Death in Yellowstone
By: Lee H. Whittlesey

Quick-take: Interesting, but long-winded.

Dan's Review

I recently went on a trip to Yellowstone National Park. Like many other visitors, I was curious about some of the crazy stories from our nation's first national park (est 1872). The tour guide had plenty to tell.

I then stumbled upon this book: Death in Yellowstone. Upon reading a few chapters, I soon realized that this must be the source material for all Yellowstone tour guides to tell visitors.

It is basically a catalog of all the deaths in Yellowstone since its founding... the who, how, and when. And sometimes why, if there is an interesting story behind it. Also included are surrounding areas if it happened very close or was obviously Yellowstone-related.

I must say, it can be a fascinating topic... to an extent. After a few chapters, I started zoning out a lot. It started becoming endless, "Joe Bob, 35, in 1887, fell off his horse and was trampled to death." Repeat for a dozen chapters.

Perhaps because my mind was fresh, but I found the very first chapter interesting. I'd like to think it is also because the types of deaths are unique to Yellowstone: Death in Hot Water. Yellowstone has numerous hot springs. When I say "hot", I mean boiling. Some can be up to 180 degrees F (82 degrees C).

The deaths must be unimaginably painful. The book goes into detail for a few of them. One stuck out for me. It was the same one told by the tour guide.

Dogs are not allowed off-leash in Yellowstone. This is because they are bad at heeding warnings of hot water, and their droppings can introduce nasty germs. Anyway, a man's dog ran and jumped into a scalding hot spring. I think the book said 160. The man ran after it. He was told by several around him, "Don't go in the water!" The man replied, "The hell I won't!" And he dove... completely submerging himself. He never retrieved the dog, but he did manage to get out. They said his skin started falling off from the extreme scalding. His eyes were completely white as he was now totally blind. However, he was oddly calm. He said, "That was dumb of me. How bad am I?" He died the next day.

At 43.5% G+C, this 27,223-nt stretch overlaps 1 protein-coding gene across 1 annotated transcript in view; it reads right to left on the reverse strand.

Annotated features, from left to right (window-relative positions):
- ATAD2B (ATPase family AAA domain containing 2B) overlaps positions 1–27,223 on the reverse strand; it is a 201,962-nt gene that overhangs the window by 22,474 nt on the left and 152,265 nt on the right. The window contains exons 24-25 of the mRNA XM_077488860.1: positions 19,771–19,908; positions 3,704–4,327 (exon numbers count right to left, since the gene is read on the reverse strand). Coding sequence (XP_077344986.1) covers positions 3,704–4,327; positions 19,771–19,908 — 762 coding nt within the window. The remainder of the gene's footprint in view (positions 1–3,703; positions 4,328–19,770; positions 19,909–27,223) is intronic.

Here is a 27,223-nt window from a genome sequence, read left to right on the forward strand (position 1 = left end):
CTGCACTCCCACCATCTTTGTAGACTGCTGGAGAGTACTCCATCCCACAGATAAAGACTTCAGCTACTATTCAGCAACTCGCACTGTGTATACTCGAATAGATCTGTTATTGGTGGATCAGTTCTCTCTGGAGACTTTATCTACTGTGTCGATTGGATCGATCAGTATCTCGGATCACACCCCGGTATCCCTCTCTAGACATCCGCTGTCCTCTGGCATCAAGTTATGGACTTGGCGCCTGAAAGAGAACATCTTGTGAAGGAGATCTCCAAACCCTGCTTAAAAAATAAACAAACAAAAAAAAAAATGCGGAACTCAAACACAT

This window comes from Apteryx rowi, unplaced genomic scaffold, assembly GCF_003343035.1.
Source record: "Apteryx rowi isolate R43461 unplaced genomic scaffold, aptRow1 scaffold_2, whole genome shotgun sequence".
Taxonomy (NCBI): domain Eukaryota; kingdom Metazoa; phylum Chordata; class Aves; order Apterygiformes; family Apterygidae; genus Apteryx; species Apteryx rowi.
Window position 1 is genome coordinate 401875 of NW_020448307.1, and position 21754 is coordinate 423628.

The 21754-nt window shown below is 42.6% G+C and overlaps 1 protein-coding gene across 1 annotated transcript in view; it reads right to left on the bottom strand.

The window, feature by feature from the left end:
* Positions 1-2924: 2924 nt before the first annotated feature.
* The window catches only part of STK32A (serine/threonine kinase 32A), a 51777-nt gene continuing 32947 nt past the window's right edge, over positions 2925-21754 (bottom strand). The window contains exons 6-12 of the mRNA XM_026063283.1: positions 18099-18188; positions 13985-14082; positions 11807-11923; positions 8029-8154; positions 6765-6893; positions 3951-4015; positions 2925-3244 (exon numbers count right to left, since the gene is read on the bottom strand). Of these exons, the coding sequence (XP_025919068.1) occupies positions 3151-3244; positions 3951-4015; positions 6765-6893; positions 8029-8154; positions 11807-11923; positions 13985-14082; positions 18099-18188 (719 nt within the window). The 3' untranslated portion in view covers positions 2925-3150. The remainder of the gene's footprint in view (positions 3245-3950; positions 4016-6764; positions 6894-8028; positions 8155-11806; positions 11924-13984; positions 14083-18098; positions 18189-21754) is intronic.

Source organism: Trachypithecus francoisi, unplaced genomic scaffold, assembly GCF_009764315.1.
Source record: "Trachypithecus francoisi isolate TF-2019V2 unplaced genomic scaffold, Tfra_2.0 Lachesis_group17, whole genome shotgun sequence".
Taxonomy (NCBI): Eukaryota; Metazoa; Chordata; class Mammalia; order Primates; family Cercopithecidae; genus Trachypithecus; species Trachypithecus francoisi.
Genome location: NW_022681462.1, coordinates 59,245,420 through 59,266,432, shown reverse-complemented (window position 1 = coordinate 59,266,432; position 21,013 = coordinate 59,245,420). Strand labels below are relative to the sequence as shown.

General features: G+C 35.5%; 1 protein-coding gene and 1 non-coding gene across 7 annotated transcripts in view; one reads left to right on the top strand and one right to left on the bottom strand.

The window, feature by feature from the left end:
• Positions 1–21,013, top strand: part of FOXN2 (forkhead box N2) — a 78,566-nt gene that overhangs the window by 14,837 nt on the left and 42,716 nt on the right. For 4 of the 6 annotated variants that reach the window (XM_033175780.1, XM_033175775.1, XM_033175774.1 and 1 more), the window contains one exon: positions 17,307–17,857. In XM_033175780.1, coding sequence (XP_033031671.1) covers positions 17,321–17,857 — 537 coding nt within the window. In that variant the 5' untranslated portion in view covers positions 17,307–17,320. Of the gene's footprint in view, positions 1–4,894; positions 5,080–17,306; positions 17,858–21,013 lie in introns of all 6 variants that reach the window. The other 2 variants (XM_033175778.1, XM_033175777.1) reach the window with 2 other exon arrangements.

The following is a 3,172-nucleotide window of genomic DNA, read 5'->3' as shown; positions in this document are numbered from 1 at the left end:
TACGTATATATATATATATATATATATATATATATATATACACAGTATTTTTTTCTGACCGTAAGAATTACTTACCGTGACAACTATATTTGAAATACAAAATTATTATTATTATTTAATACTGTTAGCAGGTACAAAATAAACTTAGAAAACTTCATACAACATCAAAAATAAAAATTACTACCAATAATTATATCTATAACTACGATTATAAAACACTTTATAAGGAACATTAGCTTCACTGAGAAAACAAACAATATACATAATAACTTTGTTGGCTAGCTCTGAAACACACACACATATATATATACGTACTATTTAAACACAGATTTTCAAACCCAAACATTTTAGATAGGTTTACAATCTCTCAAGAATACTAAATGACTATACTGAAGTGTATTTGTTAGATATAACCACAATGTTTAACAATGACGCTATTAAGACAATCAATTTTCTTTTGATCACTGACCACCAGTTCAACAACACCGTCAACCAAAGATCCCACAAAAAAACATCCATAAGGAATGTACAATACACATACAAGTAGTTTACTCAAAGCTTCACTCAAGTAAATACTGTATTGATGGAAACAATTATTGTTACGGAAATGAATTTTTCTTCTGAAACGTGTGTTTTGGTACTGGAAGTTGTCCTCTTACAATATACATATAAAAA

There are several serious injuries and deaths related to saving dogs from hot pools. This stuck with me because I have 2 puppies that I absolutely adore. I could see myself struggling very hard to ignore their screams if they jumped in. Fortunately, I also know the best answer is to not let that situation ever happen: I simply do not bring them.

There were several deaths by animals. Surprisingly, there were not many deaths by bears. Bears tend to injure, not kill. The most deaths were by the bison (I saw hundreds at Yellowstone). The bison killed because people misjudged how tame they are. The bison suddenly decides it needs to protect its food or children.

This triggered an interesting commentary by the author. Often after animal deaths, a lawsuit follows. The family claims these animals are dangerous and should be put away or there should be more signs. The park resists, basically saying, "This is a protected wilderness. The animals are WILD, and that is the point. If we put signs and fences everywhere, the place will cease to be a nature preserve." The author agrees with that sentiment. It is a difficult balance of keeping the area pure and protecting/warning the visitors.

Lastly, one other interesting tidbit. There was a major fire in 1988. It burned roughly 1/3 of all of Yellowstone. The major takeaway in the book: Nobody died in this event. That is amazing. Major kudos to the firefighters, organizers, etc that worked that fire.

Score: 3/5. I thought it was interesting, but I would have preferred an abridged version covering maybe the top 10 juiciest stories.

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